Posttraumatic Stress Disorder (PTSD)

What is Posttraumatic Stress Disorder?

Posttraumatic Stress Disorder (PTSD) begins after the individual has experienced a traumatic event, which could include natural or man-made disasters, being the victim of a crime or being involved in war, among many others. The person’s response to the event involves feelings of fear, helplessness or horror. The cluster of symptoms that occur following the exposure to this event include re-experiencing the event, numbing of general responsiveness and persistent avoidance of the situation, event or stimuli that trigger thoughts of the event or situation, and persistent symptoms of increased physical arousal.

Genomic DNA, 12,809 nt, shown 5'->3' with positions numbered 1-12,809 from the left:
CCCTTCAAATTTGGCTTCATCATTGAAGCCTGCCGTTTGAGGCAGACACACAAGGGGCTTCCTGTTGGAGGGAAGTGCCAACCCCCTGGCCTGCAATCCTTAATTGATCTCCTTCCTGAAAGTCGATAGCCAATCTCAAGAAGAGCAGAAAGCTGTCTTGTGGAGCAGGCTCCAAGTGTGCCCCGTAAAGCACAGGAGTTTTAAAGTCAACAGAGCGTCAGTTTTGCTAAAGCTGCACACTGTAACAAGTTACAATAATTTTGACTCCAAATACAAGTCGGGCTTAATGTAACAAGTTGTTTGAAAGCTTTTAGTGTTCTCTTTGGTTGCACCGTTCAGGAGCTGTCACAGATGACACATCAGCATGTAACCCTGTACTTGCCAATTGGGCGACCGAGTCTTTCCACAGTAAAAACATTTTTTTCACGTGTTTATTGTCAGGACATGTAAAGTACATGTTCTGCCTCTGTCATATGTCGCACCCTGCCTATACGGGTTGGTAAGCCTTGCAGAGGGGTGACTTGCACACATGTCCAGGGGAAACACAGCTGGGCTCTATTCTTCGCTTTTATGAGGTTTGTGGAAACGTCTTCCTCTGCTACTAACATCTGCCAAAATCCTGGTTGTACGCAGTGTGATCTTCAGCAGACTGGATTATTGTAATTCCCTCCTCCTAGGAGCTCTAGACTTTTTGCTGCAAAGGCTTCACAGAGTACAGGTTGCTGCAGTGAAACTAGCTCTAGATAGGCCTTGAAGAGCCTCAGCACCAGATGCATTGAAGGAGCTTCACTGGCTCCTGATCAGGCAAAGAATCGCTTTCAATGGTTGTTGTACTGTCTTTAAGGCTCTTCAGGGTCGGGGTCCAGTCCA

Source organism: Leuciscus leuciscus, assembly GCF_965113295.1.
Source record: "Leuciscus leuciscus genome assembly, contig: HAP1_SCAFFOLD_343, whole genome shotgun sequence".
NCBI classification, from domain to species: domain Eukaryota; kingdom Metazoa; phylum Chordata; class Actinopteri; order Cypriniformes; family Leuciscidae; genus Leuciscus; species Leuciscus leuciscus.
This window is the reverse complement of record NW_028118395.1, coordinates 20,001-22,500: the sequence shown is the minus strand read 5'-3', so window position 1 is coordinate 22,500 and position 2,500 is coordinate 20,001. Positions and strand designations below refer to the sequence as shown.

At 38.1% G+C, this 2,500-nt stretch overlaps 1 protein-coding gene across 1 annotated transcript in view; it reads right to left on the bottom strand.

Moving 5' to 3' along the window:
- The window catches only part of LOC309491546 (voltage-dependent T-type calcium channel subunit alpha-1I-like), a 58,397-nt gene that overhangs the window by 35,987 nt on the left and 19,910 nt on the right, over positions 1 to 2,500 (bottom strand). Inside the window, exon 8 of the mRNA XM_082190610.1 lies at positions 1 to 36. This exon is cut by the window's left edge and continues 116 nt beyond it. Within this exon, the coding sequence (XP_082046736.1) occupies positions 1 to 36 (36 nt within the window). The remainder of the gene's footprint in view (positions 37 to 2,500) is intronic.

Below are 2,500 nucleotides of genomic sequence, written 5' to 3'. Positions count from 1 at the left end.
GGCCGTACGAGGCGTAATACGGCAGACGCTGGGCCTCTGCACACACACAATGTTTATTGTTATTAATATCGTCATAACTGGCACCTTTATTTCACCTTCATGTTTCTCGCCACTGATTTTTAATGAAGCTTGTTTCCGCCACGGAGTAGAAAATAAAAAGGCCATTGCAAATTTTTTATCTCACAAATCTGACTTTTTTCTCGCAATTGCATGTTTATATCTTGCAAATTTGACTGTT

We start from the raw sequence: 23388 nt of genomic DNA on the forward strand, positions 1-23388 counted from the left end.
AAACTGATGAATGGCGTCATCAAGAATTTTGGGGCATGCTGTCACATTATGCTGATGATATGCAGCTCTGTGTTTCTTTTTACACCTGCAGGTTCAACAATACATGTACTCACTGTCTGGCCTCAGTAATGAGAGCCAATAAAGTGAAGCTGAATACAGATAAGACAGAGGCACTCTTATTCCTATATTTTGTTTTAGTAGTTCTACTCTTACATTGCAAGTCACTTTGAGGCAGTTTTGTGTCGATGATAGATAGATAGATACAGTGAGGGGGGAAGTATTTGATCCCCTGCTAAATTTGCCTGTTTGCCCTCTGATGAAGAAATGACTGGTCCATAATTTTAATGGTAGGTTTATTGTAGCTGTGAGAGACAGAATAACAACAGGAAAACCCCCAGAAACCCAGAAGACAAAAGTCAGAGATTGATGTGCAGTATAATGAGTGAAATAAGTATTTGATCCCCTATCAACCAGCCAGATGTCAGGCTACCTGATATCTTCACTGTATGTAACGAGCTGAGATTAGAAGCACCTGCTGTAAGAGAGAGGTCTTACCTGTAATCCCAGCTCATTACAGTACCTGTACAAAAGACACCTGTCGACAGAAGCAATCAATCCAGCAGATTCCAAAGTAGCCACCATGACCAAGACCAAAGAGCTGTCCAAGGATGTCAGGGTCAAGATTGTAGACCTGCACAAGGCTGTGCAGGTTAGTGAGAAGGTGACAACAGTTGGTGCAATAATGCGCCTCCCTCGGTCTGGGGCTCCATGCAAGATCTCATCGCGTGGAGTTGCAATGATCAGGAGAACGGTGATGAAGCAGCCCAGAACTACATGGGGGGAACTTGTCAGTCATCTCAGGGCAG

How Common is Posttraumatic Stress Disorder?

It is very difficult to calculate how many persons suffer from PTSD because many different methods of assessment and populations are used. Children, adolescents and adults all may suffer from PTSD. An aversive event (already defined) is necessary for PTSD to develop. However, most people who experience an aversive event do not develop PTSD. Other factors appear to be important for the onset of this condition. These include the person’s physical proximity to, and severity of, the event, becoming scared or being trapped during the event, being female, and having an “anxious personality” or being anxiety-prone. Other factors also may be important but they depend upon the particular type of traumatic event.